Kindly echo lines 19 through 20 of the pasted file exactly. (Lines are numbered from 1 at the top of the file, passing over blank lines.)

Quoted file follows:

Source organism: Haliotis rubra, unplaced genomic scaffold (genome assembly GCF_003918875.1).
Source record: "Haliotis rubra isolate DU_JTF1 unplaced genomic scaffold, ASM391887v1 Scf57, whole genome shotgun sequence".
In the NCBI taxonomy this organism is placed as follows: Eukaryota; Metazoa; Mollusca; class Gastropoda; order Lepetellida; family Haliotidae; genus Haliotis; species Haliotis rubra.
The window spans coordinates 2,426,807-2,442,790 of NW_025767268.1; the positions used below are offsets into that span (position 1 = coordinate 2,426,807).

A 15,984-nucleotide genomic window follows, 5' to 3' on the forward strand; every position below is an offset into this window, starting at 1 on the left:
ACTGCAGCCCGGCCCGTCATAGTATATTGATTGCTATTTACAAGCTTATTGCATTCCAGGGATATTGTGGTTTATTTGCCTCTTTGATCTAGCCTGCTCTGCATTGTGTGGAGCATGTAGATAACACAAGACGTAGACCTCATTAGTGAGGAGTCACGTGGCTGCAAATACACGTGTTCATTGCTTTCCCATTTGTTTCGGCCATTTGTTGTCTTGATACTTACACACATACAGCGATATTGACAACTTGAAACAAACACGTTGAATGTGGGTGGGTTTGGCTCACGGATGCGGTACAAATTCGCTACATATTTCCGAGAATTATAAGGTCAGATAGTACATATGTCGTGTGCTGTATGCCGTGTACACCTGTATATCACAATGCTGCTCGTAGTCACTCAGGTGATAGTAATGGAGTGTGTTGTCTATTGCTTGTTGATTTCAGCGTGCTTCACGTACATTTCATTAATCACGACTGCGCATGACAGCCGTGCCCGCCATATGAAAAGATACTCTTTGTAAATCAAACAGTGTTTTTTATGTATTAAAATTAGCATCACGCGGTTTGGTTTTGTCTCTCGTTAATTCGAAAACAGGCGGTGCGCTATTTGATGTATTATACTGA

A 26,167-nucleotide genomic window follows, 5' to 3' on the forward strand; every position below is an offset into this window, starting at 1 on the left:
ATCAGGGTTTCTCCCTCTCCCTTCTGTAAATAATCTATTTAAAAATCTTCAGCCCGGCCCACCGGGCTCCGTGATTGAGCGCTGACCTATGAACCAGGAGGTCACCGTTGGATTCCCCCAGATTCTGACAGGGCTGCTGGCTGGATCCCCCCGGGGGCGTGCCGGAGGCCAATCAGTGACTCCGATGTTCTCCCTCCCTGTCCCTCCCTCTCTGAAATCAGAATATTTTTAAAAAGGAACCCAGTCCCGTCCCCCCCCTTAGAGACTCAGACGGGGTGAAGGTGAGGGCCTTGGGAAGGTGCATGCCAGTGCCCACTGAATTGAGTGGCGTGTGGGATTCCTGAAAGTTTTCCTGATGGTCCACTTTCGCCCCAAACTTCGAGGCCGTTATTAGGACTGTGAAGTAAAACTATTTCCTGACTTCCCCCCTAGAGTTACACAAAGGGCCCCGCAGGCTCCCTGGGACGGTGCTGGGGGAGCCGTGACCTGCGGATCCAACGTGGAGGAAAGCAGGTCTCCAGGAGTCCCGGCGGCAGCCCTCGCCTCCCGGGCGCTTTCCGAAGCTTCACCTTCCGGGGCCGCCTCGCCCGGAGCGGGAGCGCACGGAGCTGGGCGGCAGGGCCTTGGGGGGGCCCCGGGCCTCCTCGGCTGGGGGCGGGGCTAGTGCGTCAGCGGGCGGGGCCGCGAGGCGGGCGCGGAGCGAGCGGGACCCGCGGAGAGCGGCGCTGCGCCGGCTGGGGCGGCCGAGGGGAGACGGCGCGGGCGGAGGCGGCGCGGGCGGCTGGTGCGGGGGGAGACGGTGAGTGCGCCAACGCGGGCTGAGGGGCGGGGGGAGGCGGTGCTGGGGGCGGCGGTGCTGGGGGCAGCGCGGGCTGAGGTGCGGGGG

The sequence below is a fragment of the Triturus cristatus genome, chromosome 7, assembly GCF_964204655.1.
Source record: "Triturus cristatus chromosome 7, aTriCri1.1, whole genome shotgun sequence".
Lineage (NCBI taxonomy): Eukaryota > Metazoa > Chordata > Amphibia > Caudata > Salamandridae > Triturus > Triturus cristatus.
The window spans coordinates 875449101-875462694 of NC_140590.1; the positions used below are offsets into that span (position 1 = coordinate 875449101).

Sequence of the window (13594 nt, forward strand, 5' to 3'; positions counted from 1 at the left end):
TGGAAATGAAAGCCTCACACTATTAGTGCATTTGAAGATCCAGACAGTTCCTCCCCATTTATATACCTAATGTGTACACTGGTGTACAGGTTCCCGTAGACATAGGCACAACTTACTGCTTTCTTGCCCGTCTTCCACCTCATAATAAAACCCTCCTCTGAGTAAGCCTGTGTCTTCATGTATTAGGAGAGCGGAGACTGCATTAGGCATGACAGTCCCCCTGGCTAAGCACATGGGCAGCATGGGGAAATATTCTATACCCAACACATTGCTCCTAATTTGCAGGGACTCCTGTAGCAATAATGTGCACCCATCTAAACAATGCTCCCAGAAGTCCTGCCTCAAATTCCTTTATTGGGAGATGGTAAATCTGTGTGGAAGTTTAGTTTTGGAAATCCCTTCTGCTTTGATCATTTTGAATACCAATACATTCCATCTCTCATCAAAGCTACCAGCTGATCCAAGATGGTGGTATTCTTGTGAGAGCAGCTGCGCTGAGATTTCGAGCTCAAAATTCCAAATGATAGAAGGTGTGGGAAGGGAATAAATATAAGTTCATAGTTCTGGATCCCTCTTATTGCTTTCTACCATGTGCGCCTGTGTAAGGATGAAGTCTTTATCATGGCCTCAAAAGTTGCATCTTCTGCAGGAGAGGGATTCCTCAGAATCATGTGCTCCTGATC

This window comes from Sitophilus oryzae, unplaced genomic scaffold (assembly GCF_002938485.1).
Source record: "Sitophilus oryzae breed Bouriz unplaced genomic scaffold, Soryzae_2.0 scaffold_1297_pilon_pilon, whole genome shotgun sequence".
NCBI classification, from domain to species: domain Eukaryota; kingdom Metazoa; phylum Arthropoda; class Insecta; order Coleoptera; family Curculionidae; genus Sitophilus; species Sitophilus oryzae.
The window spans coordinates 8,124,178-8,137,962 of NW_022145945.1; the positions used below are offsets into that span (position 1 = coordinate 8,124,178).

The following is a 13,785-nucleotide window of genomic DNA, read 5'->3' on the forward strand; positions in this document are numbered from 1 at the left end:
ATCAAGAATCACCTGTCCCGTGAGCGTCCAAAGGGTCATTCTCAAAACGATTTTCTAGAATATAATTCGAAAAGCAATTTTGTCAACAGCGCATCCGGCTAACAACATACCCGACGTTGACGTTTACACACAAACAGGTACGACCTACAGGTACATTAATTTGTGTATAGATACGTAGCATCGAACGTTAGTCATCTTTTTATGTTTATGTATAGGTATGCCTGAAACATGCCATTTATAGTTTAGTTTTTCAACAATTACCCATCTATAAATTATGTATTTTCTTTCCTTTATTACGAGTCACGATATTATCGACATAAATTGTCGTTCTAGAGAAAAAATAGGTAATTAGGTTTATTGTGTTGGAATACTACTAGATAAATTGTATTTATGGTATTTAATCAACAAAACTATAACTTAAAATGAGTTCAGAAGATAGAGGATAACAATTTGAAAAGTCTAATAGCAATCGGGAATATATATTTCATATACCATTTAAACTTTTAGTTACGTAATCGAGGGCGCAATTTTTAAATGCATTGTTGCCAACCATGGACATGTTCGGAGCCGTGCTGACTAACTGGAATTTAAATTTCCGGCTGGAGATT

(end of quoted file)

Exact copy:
The following is a 13,785-nucleotide window of genomic DNA, read 5'->3' on the forward strand; positions in this document are numbered from 1 at the left end:
ATCAAGAATCACCTGTCCCGTGAGCGTCCAAAGGGTCATTCTCAAAACGATTTTCTAGAATATAATTCGAAAAGCAATTTTGTCAACAGCGCATCCGGCTAACAACATACCCGACGTTGACGTTTACACACAAACAGGTACGACCTACAGGTACATTAATTTGTGTATAGATACGTAGCATCGAACGTTAGTCATCTTTTTATGTTTATGTATAGGTATGCCTGAAACATGCCATTTATAGTTTAGTTTTTCAACAATTACCCATCTATAAATTATGTATTTTCTTTCCTTTATTACGAGTCACGATATTATCGACATAAATTGTCGTTCTAGAGAAAAAATAGGTAATTAGGTTTATTGTGTTGGAATACTACTAGATAAATTGTATTTATGGTATTTAATCAACAAAACTATAACTTAAAATGAGTTCAGAAGATAGAGGATAACAATTTGAAAAGTCTAATAGCAATCGGGAATATATATTTCATATACCATTTAAACTTTTAGTTACGTAATCGAGGGCGCAATTTTTAAATGCATTGTTGCCAACCATGGACATGTTCGGAGCCGTGCTGACTAACTGGAATTTAAATTTCCGGCTGGAGATT